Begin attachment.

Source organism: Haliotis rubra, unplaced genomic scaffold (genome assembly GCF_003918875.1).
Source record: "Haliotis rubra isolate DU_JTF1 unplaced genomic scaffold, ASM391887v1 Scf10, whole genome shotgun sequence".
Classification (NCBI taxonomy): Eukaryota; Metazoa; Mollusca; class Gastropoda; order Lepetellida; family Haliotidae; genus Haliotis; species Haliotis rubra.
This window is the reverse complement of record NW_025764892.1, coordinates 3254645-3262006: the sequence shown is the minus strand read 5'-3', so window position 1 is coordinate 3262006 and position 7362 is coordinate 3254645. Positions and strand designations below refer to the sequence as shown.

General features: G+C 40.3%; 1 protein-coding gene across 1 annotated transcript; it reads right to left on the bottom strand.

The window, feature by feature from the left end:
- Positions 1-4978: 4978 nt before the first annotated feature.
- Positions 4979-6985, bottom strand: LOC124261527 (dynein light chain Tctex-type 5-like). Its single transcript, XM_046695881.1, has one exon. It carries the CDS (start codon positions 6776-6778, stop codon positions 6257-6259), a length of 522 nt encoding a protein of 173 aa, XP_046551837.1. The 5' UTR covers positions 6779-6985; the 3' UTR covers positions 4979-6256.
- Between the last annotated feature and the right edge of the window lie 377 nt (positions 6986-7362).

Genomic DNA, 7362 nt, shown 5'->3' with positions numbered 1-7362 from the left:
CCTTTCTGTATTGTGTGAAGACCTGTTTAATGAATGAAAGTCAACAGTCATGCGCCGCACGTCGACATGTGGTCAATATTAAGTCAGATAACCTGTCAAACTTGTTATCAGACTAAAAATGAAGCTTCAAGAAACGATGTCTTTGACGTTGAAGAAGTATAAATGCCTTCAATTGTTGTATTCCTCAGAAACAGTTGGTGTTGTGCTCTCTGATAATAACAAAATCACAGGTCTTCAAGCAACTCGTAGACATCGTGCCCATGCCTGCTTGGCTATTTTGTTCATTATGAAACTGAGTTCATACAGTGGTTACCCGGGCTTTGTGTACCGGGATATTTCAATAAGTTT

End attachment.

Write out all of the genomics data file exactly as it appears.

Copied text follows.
Source organism: Haliotis rubra, unplaced genomic scaffold (genome assembly GCF_003918875.1).
Source record: "Haliotis rubra isolate DU_JTF1 unplaced genomic scaffold, ASM391887v1 Scf10, whole genome shotgun sequence".
Classification (NCBI taxonomy): Eukaryota; Metazoa; Mollusca; class Gastropoda; order Lepetellida; family Haliotidae; genus Haliotis; species Haliotis rubra.
This window is the reverse complement of record NW_025764892.1, coordinates 3254645-3262006: the sequence shown is the minus strand read 5'-3', so window position 1 is coordinate 3262006 and position 7362 is coordinate 3254645. Positions and strand designations below refer to the sequence as shown.

General features: G+C 40.3%; 1 protein-coding gene across 1 annotated transcript; it reads right to left on the bottom strand.

The window, feature by feature from the left end:
- Positions 1-4978: 4978 nt before the first annotated feature.
- Positions 4979-6985, bottom strand: LOC124261527 (dynein light chain Tctex-type 5-like). Its single transcript, XM_046695881.1, has one exon. It carries the CDS (start codon positions 6776-6778, stop codon positions 6257-6259), a length of 522 nt encoding a protein of 173 aa, XP_046551837.1. The 5' UTR covers positions 6779-6985; the 3' UTR covers positions 4979-6256.
- Between the last annotated feature and the right edge of the window lie 377 nt (positions 6986-7362).

Genomic DNA, 7362 nt, shown 5'->3' with positions numbered 1-7362 from the left:
CCTTTCTGTATTGTGTGAAGACCTGTTTAATGAATGAAAGTCAACAGTCATGCGCCGCACGTCGACATGTGGTCAATATTAAGTCAGATAACCTGTCAAACTTGTTATCAGACTAAAAATGAAGCTTCAAGAAACGATGTCTTTGACGTTGAAGAAGTATAAATGCCTTCAATTGTTGTATTCCTCAGAAACAGTTGGTGTTGTGCTCTCTGATAATAACAAAATCACAGGTCTTCAAGCAACTCGTAGACATCGTGCCCATGCCTGCTTGGCTATTTTGTTCATTATGAAACTGAGTTCATACAGTGGTTACCCGGGCTTTGTGTACCGGGATATTTCAATAAGTTT